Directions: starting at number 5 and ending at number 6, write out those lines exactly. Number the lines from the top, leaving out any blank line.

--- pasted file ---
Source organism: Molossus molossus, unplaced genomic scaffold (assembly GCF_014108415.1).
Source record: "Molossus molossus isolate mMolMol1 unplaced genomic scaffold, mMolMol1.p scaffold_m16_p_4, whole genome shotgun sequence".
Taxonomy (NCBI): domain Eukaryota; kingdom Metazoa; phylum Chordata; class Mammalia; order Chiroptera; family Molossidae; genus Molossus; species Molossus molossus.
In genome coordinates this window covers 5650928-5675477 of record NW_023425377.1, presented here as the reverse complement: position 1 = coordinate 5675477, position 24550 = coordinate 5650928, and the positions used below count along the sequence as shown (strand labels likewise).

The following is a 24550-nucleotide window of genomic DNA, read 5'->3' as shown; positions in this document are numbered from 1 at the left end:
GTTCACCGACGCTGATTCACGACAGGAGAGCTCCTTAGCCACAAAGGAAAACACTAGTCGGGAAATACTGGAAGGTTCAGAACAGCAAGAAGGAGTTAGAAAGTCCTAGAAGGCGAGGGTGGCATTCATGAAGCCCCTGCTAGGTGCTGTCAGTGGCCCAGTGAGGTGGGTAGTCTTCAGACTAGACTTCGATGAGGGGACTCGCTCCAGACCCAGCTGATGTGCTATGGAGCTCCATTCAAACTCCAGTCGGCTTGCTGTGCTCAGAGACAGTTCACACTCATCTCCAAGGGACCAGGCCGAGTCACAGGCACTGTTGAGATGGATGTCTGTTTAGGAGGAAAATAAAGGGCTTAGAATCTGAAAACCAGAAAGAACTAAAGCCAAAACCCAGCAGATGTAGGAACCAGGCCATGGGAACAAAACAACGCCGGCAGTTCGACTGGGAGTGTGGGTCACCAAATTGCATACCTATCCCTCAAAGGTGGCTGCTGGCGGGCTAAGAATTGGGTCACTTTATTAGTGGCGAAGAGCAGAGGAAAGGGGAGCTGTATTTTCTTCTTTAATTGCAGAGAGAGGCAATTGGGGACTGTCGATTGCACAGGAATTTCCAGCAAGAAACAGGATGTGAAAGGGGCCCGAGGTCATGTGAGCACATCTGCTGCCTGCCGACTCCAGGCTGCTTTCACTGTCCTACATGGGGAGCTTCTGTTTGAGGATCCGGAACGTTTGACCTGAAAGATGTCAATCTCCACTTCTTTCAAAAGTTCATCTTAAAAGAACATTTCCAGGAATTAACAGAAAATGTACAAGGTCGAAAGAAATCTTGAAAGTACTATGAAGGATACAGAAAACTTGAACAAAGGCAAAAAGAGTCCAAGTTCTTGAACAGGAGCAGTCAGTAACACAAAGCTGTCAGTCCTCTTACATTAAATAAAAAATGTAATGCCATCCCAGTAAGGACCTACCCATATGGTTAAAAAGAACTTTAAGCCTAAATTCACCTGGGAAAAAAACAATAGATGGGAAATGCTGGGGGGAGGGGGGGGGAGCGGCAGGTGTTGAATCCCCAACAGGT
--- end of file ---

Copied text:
The following is a 24550-nucleotide window of genomic DNA, read 5'->3' as shown; positions in this document are numbered from 1 at the left end:
GTTCACCGACGCTGATTCACGACAGGAGAGCTCCTTAGCCACAAAGGAAAACACTAGTCGGGAAATACTGGAAGGTTCAGAACAGCAAGAAGGAGTTAGAAAGTCCTAGAAGGCGAGGGTGGCATTCATGAAGCCCCTGCTAGGTGCTGTCAGTGGCCCAGTGAGGTGGGTAGTCTTCAGACTAGACTTCGATGAGGGGACTCGCTCCAGACCCAGCTGATGTGCTATGGAGCTCCATTCAAACTCCAGTCGGCTTGCTGTGCTCAGAGACAGTTCACACTCATCTCCAAGGGACCAGGCCGAGTCACAGGCACTGTTGAGATGGATGTCTGTTTAGGAGGAAAATAAAGGGCTTAGAATCTGAAAACCAGAAAGAACTAAAGCCAAAACCCAGCAGATGTAGGAACCAGGCCATGGGAACAAAACAACGCCGGCAGTTCGACTGGGAGTGTGGGTCACCAAATTGCATACCTATCCCTCAAAGGTGGCTGCTGGCGGGCTAAGAATTGGGTCACTTTATTAGTGGCGAAGAGCAGAGGAAAGGGGAGCTGTATTTTCTTCTTTAATTGCAGAGAGAGGCAATTGGGGACTGTCGATTGCACAGGAATTTCCAGCAAGAAACAGGATGTGAAAGGGGCCCGAGGTCATGTGAGCACATCTGCTGCCTGCCGACTCCAGGCTGCTTTCACTGTCCTACATGGGGAGCTTCTGTTTGAGGATCCGGAACGTTTGACCTGAAAGATGTCAATCTCCACTTCTTTCAAAAGTTCATCTTAAAAGAACATTTCCAGGAATTAACAGAAAATGTACAAGGTCGAAAGAAATCTTGAAAGTACTATGAAGGATACAGAAAACTTGAACAAAGGCAAAAAGAGTCCAAGTTCTTGAACAGGAGCAGTCAGTAACACAAAGCTGTCAGTCCTCTTACATTAAATAAAAAATGTAATGCCATCCCAGTAAGGACCTACCCATATGGTTAAAAAGAACTTTAAGCCTAAATTCACCTGGGAAAAAAACAATAGATGGGAAATGCTGGGGGGAGGGGGGGGGAGCGGCAGGTGTTGAATCCCCAACAGGT